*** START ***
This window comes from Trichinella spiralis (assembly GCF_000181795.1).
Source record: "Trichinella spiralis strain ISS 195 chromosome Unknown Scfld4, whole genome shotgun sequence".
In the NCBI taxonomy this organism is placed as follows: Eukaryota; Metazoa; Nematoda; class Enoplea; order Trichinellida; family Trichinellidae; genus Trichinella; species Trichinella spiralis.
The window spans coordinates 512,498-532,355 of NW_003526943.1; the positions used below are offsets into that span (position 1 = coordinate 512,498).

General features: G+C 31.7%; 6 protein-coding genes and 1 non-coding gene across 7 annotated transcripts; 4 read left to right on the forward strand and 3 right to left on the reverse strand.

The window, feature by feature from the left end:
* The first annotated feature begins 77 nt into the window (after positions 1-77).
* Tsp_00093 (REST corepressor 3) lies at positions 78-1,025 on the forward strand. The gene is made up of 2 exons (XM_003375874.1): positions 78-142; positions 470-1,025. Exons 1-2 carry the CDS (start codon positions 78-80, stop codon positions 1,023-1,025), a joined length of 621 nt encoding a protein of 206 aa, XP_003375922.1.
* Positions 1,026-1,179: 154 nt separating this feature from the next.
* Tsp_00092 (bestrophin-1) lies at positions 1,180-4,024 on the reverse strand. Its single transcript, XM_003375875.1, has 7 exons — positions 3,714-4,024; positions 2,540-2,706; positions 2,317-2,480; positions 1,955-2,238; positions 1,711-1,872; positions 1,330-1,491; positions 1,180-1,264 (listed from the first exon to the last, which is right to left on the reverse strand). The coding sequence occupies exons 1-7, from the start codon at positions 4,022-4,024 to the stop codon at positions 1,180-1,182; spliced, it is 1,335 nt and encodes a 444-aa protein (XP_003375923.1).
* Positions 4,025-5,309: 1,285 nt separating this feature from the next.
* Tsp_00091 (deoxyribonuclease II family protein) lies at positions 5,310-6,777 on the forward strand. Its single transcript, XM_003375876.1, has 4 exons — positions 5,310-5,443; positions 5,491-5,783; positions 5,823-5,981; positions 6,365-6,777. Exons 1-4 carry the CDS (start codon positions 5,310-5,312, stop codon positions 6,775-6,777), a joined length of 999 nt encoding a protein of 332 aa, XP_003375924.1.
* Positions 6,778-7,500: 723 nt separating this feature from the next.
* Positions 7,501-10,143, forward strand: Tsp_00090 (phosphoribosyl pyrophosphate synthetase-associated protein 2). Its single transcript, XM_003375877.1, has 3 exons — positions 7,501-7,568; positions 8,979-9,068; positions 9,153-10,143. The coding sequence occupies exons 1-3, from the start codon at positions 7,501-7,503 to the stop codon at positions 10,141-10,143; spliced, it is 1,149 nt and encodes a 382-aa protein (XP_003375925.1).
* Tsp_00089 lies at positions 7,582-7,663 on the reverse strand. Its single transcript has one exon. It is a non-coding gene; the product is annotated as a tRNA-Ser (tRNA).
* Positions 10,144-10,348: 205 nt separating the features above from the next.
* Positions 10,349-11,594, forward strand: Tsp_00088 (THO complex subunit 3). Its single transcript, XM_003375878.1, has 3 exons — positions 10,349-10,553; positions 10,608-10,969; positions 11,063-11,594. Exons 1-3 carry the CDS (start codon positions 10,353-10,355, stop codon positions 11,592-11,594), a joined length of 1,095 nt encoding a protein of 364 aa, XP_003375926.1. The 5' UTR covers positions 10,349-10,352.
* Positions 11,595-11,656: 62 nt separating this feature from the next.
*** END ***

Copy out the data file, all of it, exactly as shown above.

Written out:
This window comes from Trichinella spiralis (assembly GCF_000181795.1).
Source record: "Trichinella spiralis strain ISS 195 chromosome Unknown Scfld4, whole genome shotgun sequence".
In the NCBI taxonomy this organism is placed as follows: Eukaryota; Metazoa; Nematoda; class Enoplea; order Trichinellida; family Trichinellidae; genus Trichinella; species Trichinella spiralis.
The window spans coordinates 512,498-532,355 of NW_003526943.1; the positions used below are offsets into that span (position 1 = coordinate 512,498).

General features: G+C 31.7%; 6 protein-coding genes and 1 non-coding gene across 7 annotated transcripts; 4 read left to right on the forward strand and 3 right to left on the reverse strand.

The window, feature by feature from the left end:
* The first annotated feature begins 77 nt into the window (after positions 1-77).
* Tsp_00093 (REST corepressor 3) lies at positions 78-1,025 on the forward strand. The gene is made up of 2 exons (XM_003375874.1): positions 78-142; positions 470-1,025. Exons 1-2 carry the CDS (start codon positions 78-80, stop codon positions 1,023-1,025), a joined length of 621 nt encoding a protein of 206 aa, XP_003375922.1.
* Positions 1,026-1,179: 154 nt separating this feature from the next.
* Tsp_00092 (bestrophin-1) lies at positions 1,180-4,024 on the reverse strand. Its single transcript, XM_003375875.1, has 7 exons — positions 3,714-4,024; positions 2,540-2,706; positions 2,317-2,480; positions 1,955-2,238; positions 1,711-1,872; positions 1,330-1,491; positions 1,180-1,264 (listed from the first exon to the last, which is right to left on the reverse strand). The coding sequence occupies exons 1-7, from the start codon at positions 4,022-4,024 to the stop codon at positions 1,180-1,182; spliced, it is 1,335 nt and encodes a 444-aa protein (XP_003375923.1).
* Positions 4,025-5,309: 1,285 nt separating this feature from the next.
* Tsp_00091 (deoxyribonuclease II family protein) lies at positions 5,310-6,777 on the forward strand. Its single transcript, XM_003375876.1, has 4 exons — positions 5,310-5,443; positions 5,491-5,783; positions 5,823-5,981; positions 6,365-6,777. Exons 1-4 carry the CDS (start codon positions 5,310-5,312, stop codon positions 6,775-6,777), a joined length of 999 nt encoding a protein of 332 aa, XP_003375924.1.
* Positions 6,778-7,500: 723 nt separating this feature from the next.
* Positions 7,501-10,143, forward strand: Tsp_00090 (phosphoribosyl pyrophosphate synthetase-associated protein 2). Its single transcript, XM_003375877.1, has 3 exons — positions 7,501-7,568; positions 8,979-9,068; positions 9,153-10,143. The coding sequence occupies exons 1-3, from the start codon at positions 7,501-7,503 to the stop codon at positions 10,141-10,143; spliced, it is 1,149 nt and encodes a 382-aa protein (XP_003375925.1).
* Tsp_00089 lies at positions 7,582-7,663 on the reverse strand. Its single transcript has one exon. It is a non-coding gene; the product is annotated as a tRNA-Ser (tRNA).
* Positions 10,144-10,348: 205 nt separating the features above from the next.
* Positions 10,349-11,594, forward strand: Tsp_00088 (THO complex subunit 3). Its single transcript, XM_003375878.1, has 3 exons — positions 10,349-10,553; positions 10,608-10,969; positions 11,063-11,594. Exons 1-3 carry the CDS (start codon positions 10,353-10,355, stop codon positions 11,592-11,594), a joined length of 1,095 nt encoding a protein of 364 aa, XP_003375926.1. The 5' UTR covers positions 10,349-10,352.
* Positions 11,595-11,656: 62 nt separating this feature from the next.